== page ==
In contrast, my first inclination when construing examples of the remembering self is to think of those moments of frantically rushing around London and Paris from venue to venue, snapping pictures of statues, and marking them off them off the list as on a scavenger hunt.
Of course, the German philosopher Immanuel Kant would easily recognize that I’ve constructed faulty, confounded examples based more on sentiment than reason: both of my previous accounts are products of my remembering self; the memories of food in a market and of taking pictures of statues are cognitively synthesized representations of the past. One of those representations simply feels much warmer than the other.
I find it tempting to conclude that my travel companions are correct: that slower is better; that less is more. But I can’t give up that easily, and have one more European vacation story to tell.
After a long morning at the Louvre in Paris, my family decided to return to the apartment to relax. I instead, set out on my own for more site-seeing. Up to that point, we had spent the last week and a half in large museums and castles where it was too easy to get separated. I continuously found my wife wandering ahead of me somewhere, and either Jon or Amanda behind me. I would frequently get caught up in enjoying the art and the architecture, and then turn around to find myself alone. So I would hunt one or more them down, then I’d lose myself in the art, and the search process would start all over again. Differing interests, tastes, and travel philosophies (reisen philosophien) create differences in pace, thereby creating distance between travel partners.
Off on my own, I took off for Les Invalides. I moved slowly through displays of medieval swords and armored knights. Then I quickly bypassed the World War I and II era equipment to make my way over to Napoleon’s tomb. Across the street at the Rodin museum, I took a brief moment to contemplate a small version of The Thinker. And then I was off to the Pantheon, loving the ability to take each moment at my own stride without concern for coordinating schedules or finding others; I just saw what I wanted and then moved on. I remember those 2 to 3 hours fondly and warmly as well.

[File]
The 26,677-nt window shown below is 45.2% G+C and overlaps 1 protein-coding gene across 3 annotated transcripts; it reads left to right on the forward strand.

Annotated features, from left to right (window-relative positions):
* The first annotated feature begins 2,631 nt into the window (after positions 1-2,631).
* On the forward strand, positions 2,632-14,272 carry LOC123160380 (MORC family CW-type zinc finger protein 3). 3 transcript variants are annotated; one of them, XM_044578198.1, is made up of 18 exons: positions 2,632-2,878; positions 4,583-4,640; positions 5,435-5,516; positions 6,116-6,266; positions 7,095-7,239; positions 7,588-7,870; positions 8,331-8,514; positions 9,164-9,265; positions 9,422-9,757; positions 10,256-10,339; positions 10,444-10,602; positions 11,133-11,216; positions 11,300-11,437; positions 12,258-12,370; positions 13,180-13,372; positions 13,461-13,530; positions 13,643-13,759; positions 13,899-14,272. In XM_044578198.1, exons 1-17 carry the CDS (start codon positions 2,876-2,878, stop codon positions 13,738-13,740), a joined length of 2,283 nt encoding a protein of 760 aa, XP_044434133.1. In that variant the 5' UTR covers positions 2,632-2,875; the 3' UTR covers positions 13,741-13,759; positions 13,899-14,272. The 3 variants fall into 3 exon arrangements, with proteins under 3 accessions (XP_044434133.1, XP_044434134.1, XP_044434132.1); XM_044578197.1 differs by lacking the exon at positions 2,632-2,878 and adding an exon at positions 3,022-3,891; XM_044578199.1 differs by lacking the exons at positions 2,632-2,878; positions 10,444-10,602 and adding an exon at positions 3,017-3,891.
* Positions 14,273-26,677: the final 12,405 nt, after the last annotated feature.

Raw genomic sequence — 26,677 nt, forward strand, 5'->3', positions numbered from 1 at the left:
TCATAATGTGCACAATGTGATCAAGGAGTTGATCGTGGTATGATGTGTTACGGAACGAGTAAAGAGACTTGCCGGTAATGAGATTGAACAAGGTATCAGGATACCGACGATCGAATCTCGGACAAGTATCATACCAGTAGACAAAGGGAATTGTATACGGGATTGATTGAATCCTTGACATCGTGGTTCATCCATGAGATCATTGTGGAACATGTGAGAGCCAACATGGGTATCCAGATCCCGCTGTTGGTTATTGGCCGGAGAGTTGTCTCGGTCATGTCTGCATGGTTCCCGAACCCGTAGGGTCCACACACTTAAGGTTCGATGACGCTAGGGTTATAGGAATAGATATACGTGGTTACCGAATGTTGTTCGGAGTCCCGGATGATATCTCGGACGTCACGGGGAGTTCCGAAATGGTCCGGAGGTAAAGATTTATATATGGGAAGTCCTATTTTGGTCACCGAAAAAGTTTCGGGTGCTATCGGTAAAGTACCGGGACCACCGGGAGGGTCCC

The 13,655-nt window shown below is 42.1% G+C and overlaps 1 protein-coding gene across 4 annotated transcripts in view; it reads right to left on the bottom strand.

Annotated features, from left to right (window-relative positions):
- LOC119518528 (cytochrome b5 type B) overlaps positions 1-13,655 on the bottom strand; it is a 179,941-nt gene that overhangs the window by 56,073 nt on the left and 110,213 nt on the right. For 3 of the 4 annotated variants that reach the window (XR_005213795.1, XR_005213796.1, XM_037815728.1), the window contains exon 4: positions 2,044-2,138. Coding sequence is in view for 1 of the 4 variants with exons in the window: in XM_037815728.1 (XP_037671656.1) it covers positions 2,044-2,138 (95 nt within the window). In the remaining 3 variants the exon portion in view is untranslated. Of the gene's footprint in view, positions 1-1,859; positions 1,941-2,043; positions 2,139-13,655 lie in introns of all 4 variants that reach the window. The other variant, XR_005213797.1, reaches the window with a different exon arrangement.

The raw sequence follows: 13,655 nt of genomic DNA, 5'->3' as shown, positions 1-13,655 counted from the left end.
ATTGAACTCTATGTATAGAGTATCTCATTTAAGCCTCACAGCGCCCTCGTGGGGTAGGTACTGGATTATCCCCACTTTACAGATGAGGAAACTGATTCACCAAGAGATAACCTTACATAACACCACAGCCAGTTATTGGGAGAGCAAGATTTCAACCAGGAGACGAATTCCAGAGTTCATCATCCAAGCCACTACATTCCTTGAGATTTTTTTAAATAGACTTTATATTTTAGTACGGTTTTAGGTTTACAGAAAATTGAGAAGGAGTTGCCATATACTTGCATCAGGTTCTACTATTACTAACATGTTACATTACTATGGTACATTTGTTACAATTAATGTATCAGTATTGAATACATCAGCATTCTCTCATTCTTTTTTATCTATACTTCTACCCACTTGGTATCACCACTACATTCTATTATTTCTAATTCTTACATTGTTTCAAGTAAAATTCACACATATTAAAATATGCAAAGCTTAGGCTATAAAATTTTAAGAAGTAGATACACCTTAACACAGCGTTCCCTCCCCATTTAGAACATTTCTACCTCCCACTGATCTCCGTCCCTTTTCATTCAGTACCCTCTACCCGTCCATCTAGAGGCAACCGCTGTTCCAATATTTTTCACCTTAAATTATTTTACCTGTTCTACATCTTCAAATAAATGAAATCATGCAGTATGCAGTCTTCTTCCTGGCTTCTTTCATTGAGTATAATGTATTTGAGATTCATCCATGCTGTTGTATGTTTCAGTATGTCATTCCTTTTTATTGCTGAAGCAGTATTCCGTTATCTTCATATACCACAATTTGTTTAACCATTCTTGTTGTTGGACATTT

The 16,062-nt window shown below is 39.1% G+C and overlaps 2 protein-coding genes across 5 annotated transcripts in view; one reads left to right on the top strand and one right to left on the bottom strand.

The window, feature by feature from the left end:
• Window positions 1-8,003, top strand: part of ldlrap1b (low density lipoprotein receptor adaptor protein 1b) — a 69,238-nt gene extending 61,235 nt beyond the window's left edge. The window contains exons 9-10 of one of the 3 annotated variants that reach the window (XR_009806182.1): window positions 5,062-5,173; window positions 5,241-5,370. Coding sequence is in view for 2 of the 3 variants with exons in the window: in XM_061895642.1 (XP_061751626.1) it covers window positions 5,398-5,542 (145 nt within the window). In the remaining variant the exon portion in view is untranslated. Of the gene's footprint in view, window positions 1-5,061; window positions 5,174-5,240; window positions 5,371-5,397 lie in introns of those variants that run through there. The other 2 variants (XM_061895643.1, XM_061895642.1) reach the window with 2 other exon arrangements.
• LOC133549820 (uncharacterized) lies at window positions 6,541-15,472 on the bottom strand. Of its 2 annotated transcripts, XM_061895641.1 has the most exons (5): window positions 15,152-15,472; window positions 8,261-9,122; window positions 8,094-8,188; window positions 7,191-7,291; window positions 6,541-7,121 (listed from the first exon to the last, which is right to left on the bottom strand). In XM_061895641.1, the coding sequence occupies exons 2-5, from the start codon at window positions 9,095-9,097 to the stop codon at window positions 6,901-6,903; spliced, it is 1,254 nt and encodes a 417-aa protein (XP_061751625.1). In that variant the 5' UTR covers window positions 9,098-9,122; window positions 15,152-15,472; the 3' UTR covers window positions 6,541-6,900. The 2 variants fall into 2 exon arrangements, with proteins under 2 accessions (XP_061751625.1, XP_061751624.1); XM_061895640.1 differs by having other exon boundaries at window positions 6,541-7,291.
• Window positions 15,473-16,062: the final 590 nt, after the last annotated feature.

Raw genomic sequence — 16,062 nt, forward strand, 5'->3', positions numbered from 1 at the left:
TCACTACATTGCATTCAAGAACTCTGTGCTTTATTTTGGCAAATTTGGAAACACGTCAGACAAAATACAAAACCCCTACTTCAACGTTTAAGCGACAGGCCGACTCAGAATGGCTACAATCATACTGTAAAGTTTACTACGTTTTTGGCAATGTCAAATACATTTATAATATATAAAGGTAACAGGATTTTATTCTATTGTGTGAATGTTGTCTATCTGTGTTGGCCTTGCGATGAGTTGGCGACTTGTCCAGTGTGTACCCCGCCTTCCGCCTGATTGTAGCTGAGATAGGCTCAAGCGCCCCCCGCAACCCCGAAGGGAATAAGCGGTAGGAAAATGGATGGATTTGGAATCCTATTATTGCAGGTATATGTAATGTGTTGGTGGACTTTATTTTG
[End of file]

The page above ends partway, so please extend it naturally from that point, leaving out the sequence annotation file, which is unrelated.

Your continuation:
With each adventure I take, I increasingly appreciate that a “less-is-more” approach to travel facilitates the feeling of being absorbed in the experience. But I think differences in interests and pace require appreciation as well. My fast passed adventure to the Pantheon gets replayed in my head slowly and warmly as well. It was like going to see a great action flick and being totally absorbed in the movie.
So….if you were traveling and—like Drew Barrymore’s character in 50 First Dates—you knew that you would not recall any part of the experience the next day, how would you spend the day? Personally, I would start the day in the same way that I do now. I like to get up early and get out the door with a clear plan in mind. My travel pet peeve is starting the day with group machinations about formulating a plan. But once off, I think I’m slowly learning to let the day takes its own course, allowing for a little serendipitous discovery here and there. That only happens, of course, when the day is not overscheduled, and there’s no need to overschedule a day not remembered.
Interestingly, my wife takes a very practical perspective. She simply tries to keep herself from being exhausted at the end of the day, leaving her with pleasant memories of whatever she did as opposed to memories of being worn out. Pragmatically, I think that’s a pretty good of a philosophy—one that attends to the needs of the experiencing self, and thus simultaneously maximizes returns for the remembering self.
Prost! (Cheers!) Let me know your travel philosophy. And may you travel far, and bring home the best of memories!